The Inspiration Series 1: My Dad 

My interview series looks at other neuro speech and language therapists. This new series explores people outside of the profession who inspire my working life.

On my dad’s 70th birthday it’s fitting that he is the first person to feature. He was my earliest role model of someone who is not afraid of hard work  and his work ethos sticks with me very strongly today.

My dad when I growing up:

I am the 3rd of 6 children (4 girls and 2 boys). Despite my dad being a very traditional person on paper, in reality he treated the girls no different from the boys. I used to beg him every weekend for ‘wood and nails’ and he would bring out all his scrap pieces of wood and his tool-kit and let me and my sister make whatever we wanted. He taught us to mow the lawn, do DIY jobs, take stuff to the tidy tip etc. I had not heard of the concept of ‘blue jobs’ and ‘pink jobs’ until I was older and I was horrified!  However my two girls  have strong ideas of girl and boy jobs, even at their young age. Thanks to my dad, my husband and I try and instil in them the fact they can do anything they put their mind to- they don’t need a prince to come along and rescue them. We know there is a huge problem of a lack of women in science, particularly areas such as engineering.  (As an aside – I love the book Rosie Revere Engineer as an inspirational book for girls).  If more dads did what my dad did, then the science gender gap might have closed a bit more!

My dad on my school work:

My dad didn’t expect academic excellence but he did expect that we performed to our potential. He was particularly hot on our handwriting being the best it could be, and taking the time to do our work properly so homework wasn’t a ‘sloppy job’. Recently he handed me a folder full of my reports and certificate he had kept throughout my school life. In the folder was a copy of a letter he had sent to my year 9 form tutor. He had asked my form tutor to make sure all my teachers were pushing me as he felt I had become lax in recent weeks. I’m sure I was mortified at the time but my dads attention to detail and need to do things properly has always stayed with me.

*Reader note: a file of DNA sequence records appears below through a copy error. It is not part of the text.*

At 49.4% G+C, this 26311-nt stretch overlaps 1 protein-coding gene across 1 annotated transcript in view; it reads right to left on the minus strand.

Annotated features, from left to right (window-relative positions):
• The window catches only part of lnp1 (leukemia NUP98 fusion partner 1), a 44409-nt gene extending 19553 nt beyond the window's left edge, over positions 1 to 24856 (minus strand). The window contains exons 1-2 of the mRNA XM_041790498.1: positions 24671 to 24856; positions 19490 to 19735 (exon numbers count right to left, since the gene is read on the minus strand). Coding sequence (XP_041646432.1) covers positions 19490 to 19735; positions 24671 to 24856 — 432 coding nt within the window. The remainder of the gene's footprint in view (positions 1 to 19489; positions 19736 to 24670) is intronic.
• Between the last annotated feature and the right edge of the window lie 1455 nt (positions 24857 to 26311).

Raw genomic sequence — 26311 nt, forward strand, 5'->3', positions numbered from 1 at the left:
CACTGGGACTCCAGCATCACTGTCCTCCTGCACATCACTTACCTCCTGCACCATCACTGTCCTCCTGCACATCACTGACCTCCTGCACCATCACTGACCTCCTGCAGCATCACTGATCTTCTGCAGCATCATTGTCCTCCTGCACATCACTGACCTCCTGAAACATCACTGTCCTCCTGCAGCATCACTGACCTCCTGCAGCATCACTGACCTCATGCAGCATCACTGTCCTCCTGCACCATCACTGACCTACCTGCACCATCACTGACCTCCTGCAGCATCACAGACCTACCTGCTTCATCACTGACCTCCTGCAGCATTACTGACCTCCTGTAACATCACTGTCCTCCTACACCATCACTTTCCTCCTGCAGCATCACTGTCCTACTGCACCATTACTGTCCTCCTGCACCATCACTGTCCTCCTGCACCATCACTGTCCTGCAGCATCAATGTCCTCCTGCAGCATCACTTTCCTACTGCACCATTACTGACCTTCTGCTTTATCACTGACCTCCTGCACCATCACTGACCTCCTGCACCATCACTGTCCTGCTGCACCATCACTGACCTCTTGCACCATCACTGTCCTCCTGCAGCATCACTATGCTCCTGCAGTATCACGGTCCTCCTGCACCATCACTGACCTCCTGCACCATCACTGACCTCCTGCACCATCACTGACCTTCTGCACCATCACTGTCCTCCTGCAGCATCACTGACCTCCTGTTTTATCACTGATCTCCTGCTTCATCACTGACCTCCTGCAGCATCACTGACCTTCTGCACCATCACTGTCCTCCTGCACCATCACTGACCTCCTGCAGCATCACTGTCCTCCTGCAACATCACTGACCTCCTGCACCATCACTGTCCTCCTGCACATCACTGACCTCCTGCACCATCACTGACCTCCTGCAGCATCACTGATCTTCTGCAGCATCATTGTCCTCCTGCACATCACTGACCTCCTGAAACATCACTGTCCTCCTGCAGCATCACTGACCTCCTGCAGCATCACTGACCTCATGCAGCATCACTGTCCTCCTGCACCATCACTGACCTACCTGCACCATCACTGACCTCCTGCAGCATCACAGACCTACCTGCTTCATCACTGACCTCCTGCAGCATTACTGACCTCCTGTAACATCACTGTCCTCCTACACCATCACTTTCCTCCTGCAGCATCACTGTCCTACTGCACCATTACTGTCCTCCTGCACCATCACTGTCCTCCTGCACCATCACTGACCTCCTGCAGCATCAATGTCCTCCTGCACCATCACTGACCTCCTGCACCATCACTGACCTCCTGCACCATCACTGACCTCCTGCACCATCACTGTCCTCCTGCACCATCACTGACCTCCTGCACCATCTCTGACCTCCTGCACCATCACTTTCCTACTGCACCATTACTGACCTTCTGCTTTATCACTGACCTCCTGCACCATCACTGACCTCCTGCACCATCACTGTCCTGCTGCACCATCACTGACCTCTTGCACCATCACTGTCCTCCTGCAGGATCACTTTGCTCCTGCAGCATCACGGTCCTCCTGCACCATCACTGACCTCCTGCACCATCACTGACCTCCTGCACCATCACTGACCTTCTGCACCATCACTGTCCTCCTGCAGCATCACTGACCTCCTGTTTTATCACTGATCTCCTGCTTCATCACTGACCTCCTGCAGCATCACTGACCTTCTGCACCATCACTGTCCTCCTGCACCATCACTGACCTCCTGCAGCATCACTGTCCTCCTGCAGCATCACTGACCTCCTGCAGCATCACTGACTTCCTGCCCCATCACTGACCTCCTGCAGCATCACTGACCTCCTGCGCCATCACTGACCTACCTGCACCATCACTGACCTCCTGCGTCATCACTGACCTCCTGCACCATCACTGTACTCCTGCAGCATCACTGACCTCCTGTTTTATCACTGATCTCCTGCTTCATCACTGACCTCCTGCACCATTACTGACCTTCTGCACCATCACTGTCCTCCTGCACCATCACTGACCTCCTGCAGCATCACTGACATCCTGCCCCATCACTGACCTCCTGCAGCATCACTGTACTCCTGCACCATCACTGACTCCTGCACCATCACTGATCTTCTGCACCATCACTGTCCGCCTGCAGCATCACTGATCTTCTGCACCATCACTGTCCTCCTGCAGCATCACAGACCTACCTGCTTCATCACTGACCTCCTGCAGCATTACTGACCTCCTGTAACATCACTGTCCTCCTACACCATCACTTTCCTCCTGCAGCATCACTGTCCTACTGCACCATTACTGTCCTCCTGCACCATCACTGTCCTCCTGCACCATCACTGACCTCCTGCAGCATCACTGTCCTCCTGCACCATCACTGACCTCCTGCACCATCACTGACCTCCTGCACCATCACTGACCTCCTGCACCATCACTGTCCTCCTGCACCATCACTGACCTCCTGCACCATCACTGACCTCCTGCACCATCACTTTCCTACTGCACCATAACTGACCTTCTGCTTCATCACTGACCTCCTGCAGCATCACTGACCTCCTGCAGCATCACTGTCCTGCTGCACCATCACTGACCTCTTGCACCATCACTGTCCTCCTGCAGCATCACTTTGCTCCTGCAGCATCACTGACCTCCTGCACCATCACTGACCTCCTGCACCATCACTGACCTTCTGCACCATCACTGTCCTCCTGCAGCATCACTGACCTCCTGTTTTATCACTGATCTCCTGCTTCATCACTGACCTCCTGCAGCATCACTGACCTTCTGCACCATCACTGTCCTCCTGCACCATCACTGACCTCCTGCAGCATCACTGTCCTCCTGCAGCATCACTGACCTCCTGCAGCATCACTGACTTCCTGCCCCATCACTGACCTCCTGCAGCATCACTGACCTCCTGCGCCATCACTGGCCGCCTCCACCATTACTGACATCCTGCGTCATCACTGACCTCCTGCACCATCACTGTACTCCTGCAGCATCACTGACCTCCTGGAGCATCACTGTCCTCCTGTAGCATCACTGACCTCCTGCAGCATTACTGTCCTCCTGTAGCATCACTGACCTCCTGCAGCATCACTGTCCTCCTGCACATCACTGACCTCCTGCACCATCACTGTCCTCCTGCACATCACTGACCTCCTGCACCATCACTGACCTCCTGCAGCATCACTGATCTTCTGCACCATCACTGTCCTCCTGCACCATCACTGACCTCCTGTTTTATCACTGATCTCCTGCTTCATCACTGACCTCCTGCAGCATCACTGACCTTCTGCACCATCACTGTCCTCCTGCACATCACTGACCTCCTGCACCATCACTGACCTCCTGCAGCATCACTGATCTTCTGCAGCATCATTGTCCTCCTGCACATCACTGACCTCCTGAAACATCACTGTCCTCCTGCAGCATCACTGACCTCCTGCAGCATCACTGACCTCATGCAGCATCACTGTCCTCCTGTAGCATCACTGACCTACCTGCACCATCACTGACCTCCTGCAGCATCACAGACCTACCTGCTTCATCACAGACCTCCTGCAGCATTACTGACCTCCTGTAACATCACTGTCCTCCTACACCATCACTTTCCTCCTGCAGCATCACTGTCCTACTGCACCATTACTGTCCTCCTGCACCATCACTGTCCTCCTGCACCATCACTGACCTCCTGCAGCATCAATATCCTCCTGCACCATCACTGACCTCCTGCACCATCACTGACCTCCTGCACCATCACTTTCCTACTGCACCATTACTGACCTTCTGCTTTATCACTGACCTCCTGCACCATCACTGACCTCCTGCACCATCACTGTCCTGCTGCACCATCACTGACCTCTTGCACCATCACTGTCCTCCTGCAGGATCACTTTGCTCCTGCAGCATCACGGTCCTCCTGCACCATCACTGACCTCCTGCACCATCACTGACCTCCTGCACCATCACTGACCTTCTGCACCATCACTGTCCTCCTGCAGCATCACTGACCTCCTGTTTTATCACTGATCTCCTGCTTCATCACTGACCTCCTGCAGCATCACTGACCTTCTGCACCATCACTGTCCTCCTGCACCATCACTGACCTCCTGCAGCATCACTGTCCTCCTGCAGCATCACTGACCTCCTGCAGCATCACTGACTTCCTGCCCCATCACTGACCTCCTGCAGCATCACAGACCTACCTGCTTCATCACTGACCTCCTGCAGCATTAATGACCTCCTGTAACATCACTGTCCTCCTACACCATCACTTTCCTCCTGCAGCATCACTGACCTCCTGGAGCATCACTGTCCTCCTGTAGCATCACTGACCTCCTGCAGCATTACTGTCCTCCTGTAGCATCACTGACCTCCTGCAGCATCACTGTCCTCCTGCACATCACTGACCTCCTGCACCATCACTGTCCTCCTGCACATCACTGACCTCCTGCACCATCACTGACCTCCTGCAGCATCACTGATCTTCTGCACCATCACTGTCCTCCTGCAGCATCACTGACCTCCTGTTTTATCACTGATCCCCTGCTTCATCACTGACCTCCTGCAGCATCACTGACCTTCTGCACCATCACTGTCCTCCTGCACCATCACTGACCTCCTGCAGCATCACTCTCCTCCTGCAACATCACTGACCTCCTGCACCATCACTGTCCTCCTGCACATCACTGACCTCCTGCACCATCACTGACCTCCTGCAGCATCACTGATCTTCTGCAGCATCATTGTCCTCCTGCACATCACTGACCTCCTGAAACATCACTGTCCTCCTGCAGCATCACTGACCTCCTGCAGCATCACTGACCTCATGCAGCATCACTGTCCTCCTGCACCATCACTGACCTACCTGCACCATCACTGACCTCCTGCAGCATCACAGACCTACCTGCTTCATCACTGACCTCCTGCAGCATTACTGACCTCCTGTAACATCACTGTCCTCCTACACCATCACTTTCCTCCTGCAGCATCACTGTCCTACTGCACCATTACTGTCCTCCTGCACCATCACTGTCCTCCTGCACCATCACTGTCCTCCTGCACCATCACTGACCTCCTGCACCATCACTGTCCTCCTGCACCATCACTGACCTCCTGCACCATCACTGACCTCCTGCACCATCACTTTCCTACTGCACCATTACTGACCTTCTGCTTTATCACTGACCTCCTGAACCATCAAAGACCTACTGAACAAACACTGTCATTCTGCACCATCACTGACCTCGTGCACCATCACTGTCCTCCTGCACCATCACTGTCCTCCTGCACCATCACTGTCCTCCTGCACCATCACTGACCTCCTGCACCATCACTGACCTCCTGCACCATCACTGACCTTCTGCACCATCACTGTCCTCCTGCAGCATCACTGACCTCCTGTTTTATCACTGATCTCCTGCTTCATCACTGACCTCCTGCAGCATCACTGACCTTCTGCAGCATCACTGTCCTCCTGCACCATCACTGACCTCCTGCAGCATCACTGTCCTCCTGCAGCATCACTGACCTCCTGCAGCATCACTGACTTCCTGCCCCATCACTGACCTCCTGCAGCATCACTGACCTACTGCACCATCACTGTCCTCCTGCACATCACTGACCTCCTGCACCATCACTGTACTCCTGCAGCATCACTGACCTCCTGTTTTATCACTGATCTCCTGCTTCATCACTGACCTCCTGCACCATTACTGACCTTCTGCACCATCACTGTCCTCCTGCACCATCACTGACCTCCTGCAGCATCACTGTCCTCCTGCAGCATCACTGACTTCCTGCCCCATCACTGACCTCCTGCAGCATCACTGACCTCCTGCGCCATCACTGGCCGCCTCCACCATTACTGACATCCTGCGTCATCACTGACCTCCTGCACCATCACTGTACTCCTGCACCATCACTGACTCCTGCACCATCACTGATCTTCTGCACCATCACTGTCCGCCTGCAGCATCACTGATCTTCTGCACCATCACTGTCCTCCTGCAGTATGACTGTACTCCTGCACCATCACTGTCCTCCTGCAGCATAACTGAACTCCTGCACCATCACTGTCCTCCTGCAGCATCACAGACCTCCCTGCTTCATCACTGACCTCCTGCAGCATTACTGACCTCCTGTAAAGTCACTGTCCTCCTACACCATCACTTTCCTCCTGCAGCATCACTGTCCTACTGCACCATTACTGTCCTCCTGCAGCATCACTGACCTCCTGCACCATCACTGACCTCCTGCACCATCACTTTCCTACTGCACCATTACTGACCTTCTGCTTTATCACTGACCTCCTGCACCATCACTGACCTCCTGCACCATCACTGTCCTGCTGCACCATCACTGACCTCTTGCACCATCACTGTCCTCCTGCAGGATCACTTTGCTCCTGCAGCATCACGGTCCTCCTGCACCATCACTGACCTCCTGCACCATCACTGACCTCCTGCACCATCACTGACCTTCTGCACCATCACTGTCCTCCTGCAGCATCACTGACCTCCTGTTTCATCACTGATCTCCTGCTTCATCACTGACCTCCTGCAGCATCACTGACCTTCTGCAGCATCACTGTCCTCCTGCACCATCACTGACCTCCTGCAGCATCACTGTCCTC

If it’s worth doing, it’s worth doing properly


My dad on working life and managing other people:

The advice that has stayed with me the most is

‘don’t be a jobs-worth’.

My dad taught me to embrace any work that I did as an opportunity.  As a student I did many jobs I did not enjoy very much (retail, cold-calling, car sales, dental nursing to name a few!).  I have tried to live by his advice to not say ‘that’s not my job’, but rather ‘let me see what I can do’.  He is right, it has opened many more doors and opportunities for me.

The other piece of advice that has always stayed with me relates to management of others:

‘Praise in public, chastise in private’.

Very important!

My dad as a support:

My dad has always been there to help me (and my siblings).  He will be the first to say ‘What can I do to help you?’ or  ‘Let’s look at this together’.

Once when I was going through a tough time with a very young baby (6 months old) a three year old, husband away and no sleep I phoned my parents for a bit of a moan. I was having to drive a 3 hour round trip twice a week to see a client and that was a particular killer. I was needing so much coffee to keep my eyes open on the road. My parents called me back a few hours later and offered my dad to be my chauffeur for a few days! I didn’t take them up on it but the genuine offer made all the difference to me and I was able to get back on track.

My dad and his interest in me and my siblings:   

My dad is so interested in the six of us and what we all do (wide and varying careers and interests).  He is so supportive of every new venture we do and shares it among the family in his monthly family letter or via whatapp voice messages I often wake up to in the morning (he is an early riser!).  One day I noticed a hit on every page of this blog, and sure enough it was my dad having a good read as he fed back to me later that day (thankfully not correcting my spelling and grammar although I know I do sometimes make mistakes!).

(My dad and me 6 years ago)

So, to my dad, on his 70th birthday, I want to say thank you for the work ethos you have inspired in me.  It will pass on through the generations! I love you very much xxxx

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